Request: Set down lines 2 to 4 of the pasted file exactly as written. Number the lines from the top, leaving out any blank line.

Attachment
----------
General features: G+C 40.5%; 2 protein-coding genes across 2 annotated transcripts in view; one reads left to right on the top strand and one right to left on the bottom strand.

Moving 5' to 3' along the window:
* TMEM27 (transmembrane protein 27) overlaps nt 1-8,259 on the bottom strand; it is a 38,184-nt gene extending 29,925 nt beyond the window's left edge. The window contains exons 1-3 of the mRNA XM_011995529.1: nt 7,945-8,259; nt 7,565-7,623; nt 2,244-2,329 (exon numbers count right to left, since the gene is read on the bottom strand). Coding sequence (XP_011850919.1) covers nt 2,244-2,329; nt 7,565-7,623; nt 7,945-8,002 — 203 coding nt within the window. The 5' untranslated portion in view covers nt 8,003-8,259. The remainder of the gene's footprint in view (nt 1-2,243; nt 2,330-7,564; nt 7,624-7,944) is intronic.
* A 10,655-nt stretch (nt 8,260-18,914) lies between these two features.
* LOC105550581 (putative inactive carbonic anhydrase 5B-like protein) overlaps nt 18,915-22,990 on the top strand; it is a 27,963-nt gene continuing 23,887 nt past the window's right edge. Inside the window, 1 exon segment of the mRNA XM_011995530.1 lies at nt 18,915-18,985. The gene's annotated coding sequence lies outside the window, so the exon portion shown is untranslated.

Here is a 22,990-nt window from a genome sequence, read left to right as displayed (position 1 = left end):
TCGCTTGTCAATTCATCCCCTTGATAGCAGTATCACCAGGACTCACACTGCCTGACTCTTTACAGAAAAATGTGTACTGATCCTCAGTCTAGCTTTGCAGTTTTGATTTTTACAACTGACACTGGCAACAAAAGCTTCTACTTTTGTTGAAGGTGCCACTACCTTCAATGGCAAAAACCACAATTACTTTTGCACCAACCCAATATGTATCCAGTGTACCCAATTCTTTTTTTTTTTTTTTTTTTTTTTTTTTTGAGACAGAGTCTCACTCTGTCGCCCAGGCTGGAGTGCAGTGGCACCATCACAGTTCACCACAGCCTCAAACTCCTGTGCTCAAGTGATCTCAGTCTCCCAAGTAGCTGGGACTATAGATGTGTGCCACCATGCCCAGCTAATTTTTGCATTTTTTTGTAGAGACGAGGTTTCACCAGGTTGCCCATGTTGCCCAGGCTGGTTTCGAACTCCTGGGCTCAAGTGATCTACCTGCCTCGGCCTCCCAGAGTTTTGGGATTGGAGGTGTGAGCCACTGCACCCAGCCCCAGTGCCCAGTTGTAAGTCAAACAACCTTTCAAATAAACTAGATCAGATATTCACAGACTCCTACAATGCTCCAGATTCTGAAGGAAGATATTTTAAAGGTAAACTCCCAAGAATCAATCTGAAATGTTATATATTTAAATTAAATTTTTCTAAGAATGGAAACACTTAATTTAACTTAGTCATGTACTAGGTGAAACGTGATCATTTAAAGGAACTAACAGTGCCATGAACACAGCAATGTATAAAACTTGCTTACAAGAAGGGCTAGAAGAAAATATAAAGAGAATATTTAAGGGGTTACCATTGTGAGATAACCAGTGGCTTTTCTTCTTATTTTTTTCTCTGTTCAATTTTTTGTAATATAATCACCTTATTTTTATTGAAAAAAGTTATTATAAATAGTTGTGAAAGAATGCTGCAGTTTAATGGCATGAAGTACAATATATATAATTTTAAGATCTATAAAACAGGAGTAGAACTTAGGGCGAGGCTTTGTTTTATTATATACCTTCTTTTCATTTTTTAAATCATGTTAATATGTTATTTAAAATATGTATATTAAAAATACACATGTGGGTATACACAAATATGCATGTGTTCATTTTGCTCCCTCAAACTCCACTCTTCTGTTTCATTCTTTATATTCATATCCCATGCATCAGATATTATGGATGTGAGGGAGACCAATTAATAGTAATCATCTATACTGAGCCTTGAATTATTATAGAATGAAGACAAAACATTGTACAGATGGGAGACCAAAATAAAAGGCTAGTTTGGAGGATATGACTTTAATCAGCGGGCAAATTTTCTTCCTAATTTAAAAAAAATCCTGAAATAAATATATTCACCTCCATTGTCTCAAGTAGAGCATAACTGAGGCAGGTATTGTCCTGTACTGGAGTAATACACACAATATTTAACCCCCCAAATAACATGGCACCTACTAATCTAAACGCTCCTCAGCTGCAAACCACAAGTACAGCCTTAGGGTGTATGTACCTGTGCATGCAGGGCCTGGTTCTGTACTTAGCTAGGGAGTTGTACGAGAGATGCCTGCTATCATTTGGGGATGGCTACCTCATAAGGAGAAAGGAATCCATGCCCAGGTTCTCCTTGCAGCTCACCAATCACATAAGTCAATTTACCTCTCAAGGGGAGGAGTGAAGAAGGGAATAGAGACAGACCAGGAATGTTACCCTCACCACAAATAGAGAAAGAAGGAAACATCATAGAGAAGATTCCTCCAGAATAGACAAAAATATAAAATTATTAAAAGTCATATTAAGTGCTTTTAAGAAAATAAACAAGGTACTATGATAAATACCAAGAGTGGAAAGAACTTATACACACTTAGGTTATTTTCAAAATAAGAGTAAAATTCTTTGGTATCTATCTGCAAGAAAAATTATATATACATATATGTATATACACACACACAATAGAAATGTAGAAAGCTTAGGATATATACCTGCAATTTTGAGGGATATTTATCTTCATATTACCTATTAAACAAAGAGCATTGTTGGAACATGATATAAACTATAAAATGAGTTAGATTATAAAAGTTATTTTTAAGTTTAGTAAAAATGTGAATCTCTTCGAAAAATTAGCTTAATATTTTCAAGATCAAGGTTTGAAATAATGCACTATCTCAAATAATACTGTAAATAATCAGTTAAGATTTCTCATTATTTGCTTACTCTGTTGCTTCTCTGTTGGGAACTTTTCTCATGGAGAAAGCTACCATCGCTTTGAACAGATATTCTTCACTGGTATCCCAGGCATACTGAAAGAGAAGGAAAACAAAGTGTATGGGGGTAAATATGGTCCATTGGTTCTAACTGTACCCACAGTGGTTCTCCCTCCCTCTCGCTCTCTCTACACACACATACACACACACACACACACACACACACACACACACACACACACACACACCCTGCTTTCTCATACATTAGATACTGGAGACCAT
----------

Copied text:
Moving 5' to 3' along the window:
* TMEM27 (transmembrane protein 27) overlaps nt 1-8,259 on the bottom strand; it is a 38,184-nt gene extending 29,925 nt beyond the window's left edge. The window contains exons 1-3 of the mRNA XM_011995529.1: nt 7,945-8,259; nt 7,565-7,623; nt 2,244-2,329 (exon numbers count right to left, since the gene is read on the bottom strand). Coding sequence (XP_011850919.1) covers nt 2,244-2,329; nt 7,565-7,623; nt 7,945-8,002 — 203 coding nt within the window. The 5' untranslated portion in view covers nt 8,003-8,259. The remainder of the gene's footprint in view (nt 1-2,243; nt 2,330-7,564; nt 7,624-7,944) is intronic.
* A 10,655-nt stretch (nt 8,260-18,914) lies between these two features.